We started to map out a plan for how the business could follow some of the higher impact disciplines we researched so that they could get some early wins and become more eco friendly. Today it has developed into a 10 point plan that a wide range of businesses and eco warriors are in various stages of absorbing and adopting.
The Letts Group has ended up putting ‘eco’ into all of its offerings and business lines. The digital media products are skewed towards environmental issues and trends. The group is on a path to become a leader in environmental arts and has set up a whole new division focused on natural solutions to the climate crisis. We worked together to open a centre of excellence for the business and its partners which practices what we preach. It is an eco-learning centre for the Letts Group, partner companies and other worthwhile organisations.
It has been an amazing journey for the experts at Surviving’s think tank and it has been a pleasure watching the Letts Group and its partners embrace this grand safari into the new world. One that we feel we have traveled just far enough to be able to share.
More recently we have nudged the group to a next point of arrival with its all new, eco-friendly group positioning, website and a strap line ‘a brighter future’ that we think says it all.
In the mean time and in response to our partner companies questions about how to begin an organisational eco journey we have a simple answer – get in touch.
We would be happy to nudge you in the right direction. It has and continues to be the ride of our lives.
It might not be very long before your most valuable customers decide that they only want to buy from an environmentally responsible and environmentally active business. Don’t get left behind.
This article first appeared at the Surviving think tank’s newsletter.
In the 1990’s it became clear that the battle for the digital diary would be lost before we could go after it in any meaningful way. We were hemmed into paper based products.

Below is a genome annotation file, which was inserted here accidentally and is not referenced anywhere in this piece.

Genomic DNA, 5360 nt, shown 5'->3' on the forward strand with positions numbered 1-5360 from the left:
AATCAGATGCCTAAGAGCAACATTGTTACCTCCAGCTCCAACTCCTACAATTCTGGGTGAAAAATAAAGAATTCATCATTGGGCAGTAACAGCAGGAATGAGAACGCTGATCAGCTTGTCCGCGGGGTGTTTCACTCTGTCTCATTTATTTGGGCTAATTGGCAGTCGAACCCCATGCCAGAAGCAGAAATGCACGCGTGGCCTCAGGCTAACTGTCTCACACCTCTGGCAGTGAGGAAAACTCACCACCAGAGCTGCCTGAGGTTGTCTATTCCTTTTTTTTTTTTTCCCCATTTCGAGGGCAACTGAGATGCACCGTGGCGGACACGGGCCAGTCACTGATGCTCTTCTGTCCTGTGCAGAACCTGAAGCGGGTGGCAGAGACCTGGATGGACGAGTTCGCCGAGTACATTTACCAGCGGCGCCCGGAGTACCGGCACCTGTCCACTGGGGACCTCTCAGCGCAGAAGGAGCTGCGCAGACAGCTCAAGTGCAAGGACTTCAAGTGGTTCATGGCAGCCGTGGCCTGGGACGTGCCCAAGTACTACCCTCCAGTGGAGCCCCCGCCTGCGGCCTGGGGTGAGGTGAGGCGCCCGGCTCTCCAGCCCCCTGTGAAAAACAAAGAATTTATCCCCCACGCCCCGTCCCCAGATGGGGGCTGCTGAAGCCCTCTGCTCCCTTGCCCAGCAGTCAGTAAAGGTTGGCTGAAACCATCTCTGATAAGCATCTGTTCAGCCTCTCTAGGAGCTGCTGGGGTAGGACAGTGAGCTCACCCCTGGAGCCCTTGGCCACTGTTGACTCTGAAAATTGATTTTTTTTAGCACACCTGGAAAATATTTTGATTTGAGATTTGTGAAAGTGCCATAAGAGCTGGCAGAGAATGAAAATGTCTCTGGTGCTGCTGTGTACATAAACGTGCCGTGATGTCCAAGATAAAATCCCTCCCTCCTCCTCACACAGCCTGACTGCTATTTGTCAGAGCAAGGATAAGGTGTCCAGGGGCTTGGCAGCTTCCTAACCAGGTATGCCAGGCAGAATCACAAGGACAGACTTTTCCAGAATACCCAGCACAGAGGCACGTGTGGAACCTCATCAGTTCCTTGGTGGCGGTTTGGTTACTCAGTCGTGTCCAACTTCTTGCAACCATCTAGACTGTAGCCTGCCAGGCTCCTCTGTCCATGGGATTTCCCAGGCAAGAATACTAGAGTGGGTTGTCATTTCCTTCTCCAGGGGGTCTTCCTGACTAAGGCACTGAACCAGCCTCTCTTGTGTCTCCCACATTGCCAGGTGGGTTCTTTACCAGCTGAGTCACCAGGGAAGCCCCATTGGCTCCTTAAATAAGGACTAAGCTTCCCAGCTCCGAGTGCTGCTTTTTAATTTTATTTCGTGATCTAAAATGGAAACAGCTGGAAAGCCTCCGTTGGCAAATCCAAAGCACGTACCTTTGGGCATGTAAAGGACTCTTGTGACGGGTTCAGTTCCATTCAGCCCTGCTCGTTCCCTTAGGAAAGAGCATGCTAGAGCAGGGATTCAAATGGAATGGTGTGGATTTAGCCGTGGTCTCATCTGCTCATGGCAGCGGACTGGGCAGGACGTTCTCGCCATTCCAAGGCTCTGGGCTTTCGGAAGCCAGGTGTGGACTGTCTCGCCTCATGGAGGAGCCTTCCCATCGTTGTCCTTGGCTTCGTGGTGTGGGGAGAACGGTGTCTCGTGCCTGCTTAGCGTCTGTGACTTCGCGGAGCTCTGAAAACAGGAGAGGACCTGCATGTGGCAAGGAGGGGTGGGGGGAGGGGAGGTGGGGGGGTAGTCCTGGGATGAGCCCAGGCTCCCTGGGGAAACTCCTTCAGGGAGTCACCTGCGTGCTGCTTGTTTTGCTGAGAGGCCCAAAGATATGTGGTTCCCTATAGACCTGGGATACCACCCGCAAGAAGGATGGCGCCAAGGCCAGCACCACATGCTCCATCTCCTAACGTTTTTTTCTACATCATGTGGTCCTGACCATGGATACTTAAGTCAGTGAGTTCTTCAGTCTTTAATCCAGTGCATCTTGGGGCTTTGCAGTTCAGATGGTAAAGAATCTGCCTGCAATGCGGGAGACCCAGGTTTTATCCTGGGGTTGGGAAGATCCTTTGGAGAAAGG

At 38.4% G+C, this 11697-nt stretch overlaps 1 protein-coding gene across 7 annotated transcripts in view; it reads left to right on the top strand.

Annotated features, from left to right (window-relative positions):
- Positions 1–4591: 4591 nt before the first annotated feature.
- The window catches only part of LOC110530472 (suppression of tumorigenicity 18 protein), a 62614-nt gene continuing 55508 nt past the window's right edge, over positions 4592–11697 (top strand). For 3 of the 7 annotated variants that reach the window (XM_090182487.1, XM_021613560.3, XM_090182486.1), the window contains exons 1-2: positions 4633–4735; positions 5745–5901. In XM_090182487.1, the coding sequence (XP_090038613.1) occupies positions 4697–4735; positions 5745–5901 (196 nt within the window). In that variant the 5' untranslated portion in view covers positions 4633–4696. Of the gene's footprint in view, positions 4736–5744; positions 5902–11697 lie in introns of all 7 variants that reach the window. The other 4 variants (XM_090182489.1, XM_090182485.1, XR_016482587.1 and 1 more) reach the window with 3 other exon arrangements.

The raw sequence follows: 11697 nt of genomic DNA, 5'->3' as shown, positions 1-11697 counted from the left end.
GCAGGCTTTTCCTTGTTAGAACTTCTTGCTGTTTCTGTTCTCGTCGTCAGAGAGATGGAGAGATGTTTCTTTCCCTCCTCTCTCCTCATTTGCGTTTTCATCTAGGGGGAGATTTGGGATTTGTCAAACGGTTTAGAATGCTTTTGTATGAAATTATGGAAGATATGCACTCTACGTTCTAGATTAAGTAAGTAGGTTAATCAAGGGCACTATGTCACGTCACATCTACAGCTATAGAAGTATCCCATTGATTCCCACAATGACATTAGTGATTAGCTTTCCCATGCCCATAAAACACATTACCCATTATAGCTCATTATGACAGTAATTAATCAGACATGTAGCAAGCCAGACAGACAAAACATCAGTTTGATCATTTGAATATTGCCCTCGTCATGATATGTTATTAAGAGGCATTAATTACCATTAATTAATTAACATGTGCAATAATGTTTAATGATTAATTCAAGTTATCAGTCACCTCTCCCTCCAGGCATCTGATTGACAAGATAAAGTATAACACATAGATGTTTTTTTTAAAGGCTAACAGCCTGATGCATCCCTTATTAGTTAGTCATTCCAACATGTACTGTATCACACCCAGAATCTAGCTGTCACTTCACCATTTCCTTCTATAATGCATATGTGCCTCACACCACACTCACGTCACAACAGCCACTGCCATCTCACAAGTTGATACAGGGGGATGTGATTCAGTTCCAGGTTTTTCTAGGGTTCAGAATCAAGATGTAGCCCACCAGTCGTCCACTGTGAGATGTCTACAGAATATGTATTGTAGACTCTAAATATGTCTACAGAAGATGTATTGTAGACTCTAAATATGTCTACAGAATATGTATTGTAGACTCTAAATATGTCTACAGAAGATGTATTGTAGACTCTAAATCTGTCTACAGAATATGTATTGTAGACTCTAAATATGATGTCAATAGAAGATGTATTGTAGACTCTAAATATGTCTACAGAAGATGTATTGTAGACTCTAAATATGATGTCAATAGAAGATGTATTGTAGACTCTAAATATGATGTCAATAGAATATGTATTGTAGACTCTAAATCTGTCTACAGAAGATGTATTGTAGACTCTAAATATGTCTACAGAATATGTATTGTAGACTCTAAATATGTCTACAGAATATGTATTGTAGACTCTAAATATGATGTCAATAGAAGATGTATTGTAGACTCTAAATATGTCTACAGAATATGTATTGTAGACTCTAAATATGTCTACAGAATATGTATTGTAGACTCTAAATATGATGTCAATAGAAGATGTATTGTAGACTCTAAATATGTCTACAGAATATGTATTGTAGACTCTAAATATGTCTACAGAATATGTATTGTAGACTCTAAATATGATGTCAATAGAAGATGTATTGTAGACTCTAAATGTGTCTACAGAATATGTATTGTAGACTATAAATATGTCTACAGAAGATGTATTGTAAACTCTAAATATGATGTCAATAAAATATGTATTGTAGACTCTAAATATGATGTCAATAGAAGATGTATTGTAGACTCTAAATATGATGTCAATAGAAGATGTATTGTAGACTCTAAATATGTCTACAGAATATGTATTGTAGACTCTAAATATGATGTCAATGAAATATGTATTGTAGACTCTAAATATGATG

The desk diary market was destined to get eroded by Microsoft with their windows PC’s and MS Office software, which included integrated diary features.
Soon after, Nokia and Motorola launched calendar features for their mobile phones which, over time, would erode the traditional pocket diary business.
It was a huge wake up call. How could we have dominated the diary market for 175 years only to watch these upstart technology companies out innovate us?
For the Letts family it began the process of gradually divesting of paper based products so we could focus on a new, diversified group and a digital future. The seed of the future Letts Group was born.
We made a promise to ourselves that we would not get out innovated again. But how could we guarantee that? We had a hunch that it would not be enough just to focus on digital media and publishing. It came to us in a possible moment of madness that we should build a private incubator to help us develop our various ideas and turn the right ones into profitable products and services. A repetitive process that would be the engine of this new diversified group.
In the late 1990’s we started to experiment with what ultimately become Letts Incubate. We understood early on that we would need an incubator methodology to ensure that we could develop new products and businesses in a scalable and process-driven way.
We were also interested in the idea of incubating businesses and products that we could spin off and sell. Some carrying the Letts brand and some that were not Letts branded (which we call partner companies).
As a long standing family business we understood the constraints of many private, family controlled businesses. Access to capital is more limited which works for certain kinds of businesses and markets, but not for all.
Our incubator would need to be world class and one that could create and nurture a range of different ideas. So we designed a methodology calle Innov@te™. It took us a decade to complete the work as we wanted to develop it while we were also nurturing the early fruits of the nascent incubator. So we could road test the process.
Innov@te™ has come a long way. It has 7 key stages and 49 steps. Our manual is over 50 pages long and is constantly evolving. The 7 stages include:
We use it whenever we incubate a new Letts branded idea or a partner company. And we have incubated quite a number of partner companies in the last twenty years.
Today, we also use Innov@te™ to help leading corporates develop a faster and better approach to innovation and we recently set up an incubation centre in the southwest of England.